Agenda and minutes

Adults & Health Scrutiny Panel
Thursday, 3rd March, 2022 6.30 pm

Venue: Woodside Room - George Meehan House, 294 High Road, N22 8JZ. View directions

Contact: Dominic O'Brien, Principal Scrutiny Officer, Email: 

Note: See agenda frontsheet for links to view the meeting online 

No. Item



Please note that this meeting may be filmed or recorded by the Council for live or subsequent broadcast via the Council’s internet site or by anyone attending the meeting using any communication method. Although we ask members of the public recording, filming or reporting on the meeting not to include the public seating areas, members of the public attending the meeting should be aware that we cannot guarantee that they will not be filmed or recorded by others attending the meeting. Members of the public participating in the meeting (e.g. making deputations, asking questions, making oral protests) should be aware that they are likely to be filmed, recorded or reported on. 


By entering the meeting room and using the public seating area, you are consenting to being filmed and to the possible use of those images and sound recordings.


The chair of the meeting has the discretion to terminate or suspend filming or recording, if in his or her opinion continuation of the filming, recording or reporting would disrupt or prejudice the proceedings, infringe the rights of any individual or may lead to the breach of a legal obligation by the Council.


The Chair referred Members present to agenda Item 1 as shown on the agenda in respect of filming at this meeting, and Members noted the information contained therein’.


Apologies for absence


Apologies for absence were received from Cllr Nick da Costa, Cllr Mahir Demir, Cllr Sheila Peacock and Helena Kania.



Items of Urgent Business

The Chair will consider the admission of any late items of urgent business (late items will be considered under the agenda item where they appear. New items will be dealt with as noted below).




Declarations of Interest

A Member with a disclosable pecuniary interest or a prejudicial interest in a matter who attends a meeting of the authority at which the matter is considered:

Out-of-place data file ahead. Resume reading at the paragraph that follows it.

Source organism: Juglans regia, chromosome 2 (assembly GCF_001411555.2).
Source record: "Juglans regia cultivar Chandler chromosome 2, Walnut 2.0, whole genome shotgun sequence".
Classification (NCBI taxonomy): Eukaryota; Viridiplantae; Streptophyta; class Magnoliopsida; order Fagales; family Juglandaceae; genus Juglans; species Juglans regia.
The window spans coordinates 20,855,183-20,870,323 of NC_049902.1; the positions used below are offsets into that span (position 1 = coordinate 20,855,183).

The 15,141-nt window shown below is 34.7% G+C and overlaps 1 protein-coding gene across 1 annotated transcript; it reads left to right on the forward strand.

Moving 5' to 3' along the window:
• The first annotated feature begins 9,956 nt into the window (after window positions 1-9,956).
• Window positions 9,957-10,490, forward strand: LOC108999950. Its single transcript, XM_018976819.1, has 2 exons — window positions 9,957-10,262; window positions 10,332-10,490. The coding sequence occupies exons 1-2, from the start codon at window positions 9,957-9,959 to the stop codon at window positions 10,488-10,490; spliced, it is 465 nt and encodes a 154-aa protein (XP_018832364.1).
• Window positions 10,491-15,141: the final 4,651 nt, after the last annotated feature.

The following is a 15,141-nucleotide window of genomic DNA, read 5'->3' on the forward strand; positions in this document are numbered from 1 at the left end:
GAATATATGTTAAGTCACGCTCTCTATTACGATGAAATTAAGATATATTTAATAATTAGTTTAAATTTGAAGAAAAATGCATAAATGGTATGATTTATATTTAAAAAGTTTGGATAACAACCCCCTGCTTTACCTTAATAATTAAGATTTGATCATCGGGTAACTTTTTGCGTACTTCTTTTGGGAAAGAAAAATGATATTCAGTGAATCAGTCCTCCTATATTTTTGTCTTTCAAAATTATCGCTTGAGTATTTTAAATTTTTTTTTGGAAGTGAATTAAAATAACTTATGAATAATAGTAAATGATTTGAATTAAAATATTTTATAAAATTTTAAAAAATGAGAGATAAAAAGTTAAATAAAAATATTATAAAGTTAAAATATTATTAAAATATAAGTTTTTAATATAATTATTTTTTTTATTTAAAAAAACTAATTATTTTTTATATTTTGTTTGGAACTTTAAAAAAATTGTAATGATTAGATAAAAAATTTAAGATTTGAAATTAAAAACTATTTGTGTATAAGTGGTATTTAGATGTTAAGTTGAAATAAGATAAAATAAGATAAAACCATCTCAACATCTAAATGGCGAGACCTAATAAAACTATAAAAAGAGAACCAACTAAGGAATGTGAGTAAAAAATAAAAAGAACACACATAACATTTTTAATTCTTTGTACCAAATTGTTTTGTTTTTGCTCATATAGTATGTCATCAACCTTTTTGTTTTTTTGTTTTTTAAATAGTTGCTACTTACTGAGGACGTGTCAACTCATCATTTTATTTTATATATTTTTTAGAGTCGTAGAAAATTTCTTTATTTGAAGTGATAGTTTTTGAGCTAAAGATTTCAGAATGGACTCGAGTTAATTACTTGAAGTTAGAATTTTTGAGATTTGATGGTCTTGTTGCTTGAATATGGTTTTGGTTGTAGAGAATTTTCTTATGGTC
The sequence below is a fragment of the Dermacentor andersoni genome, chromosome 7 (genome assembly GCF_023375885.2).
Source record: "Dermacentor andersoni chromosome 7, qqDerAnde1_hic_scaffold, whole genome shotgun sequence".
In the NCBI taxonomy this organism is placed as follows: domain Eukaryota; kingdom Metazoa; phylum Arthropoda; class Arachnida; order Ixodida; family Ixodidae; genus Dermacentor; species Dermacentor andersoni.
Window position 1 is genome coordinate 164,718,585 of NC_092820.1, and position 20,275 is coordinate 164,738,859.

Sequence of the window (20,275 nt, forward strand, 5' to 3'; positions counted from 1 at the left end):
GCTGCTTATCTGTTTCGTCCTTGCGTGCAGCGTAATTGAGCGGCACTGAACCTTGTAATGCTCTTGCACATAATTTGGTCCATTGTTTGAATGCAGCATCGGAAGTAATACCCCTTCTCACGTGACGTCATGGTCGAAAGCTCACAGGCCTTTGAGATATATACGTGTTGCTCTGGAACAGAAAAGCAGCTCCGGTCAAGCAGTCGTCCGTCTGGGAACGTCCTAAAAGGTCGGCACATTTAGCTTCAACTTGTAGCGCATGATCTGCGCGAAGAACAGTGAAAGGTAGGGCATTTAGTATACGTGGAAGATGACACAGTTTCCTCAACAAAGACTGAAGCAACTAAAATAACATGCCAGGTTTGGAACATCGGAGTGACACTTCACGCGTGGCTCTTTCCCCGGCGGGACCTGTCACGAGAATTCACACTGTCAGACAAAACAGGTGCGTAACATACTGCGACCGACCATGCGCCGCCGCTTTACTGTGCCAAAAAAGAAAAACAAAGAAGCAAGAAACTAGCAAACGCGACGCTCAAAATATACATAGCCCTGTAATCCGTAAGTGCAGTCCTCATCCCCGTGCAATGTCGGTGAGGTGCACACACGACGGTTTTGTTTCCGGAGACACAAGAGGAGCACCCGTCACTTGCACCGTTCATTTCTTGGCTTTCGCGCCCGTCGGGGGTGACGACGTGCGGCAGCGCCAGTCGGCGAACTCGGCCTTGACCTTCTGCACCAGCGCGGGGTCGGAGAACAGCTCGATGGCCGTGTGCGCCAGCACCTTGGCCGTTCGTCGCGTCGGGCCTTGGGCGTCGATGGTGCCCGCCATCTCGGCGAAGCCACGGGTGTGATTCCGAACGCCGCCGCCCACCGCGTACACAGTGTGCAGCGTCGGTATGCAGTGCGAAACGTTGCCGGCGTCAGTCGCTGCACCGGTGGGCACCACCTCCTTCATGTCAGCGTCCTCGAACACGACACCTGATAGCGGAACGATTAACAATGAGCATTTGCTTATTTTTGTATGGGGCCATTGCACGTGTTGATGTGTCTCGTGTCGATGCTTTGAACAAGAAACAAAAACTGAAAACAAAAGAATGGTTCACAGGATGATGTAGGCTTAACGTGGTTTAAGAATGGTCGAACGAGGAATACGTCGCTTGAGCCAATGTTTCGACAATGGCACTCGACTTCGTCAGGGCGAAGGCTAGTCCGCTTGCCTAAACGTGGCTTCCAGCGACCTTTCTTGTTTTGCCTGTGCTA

(i) must disclose the interest at the start of the meeting or when the interest

becomes apparent, and


(ii) may not participate in any discussion or vote on the matter and must withdraw from the meeting room.


A member who discloses at a meeting a disclosable pecuniary interest which is not registered in the Members’ Register of Interests or the subject of a pending notification must notify the Monitoring Officer of the interest within 28 days of the disclosure.


Disclosable pecuniary interests, personal interests and prejudicial interest are

defined at Paragraphs 5-7 and Appendix A of the Members’ Code of Conduct.


Cllr Pippa Connor declared an interest by virtue of her membership of the Royal College of Nursing.


Cllr Pippa Connor declared an interest by virtue of her sister working as a GP in Tottenham.



Deputations/Petitions/ Presentations/ Questions

To consider any requests received in accordance with Part 4, Section B, Paragraph 29 of the Council’s Constitution.





Minutes pdf icon PDF 320 KB

To approve the minutes of the previous meeting.


Cllr Connor referred to an action point at the bottom of page 4 of the minutes which was a request for further information to illustrate the different elements of the 2022/23 budget so that the changes to the base budget from 2021/22 were made clear. It was noted that this had been addressed through the Cabinet response to the budget scrutiny recommendations which can be found in Appendix 9 of Item 732 of the Cabinet meeting held on 8th February 2022. (Link: Appendix 9 Budget Scrutiny Recommendations 2021-22.pdf (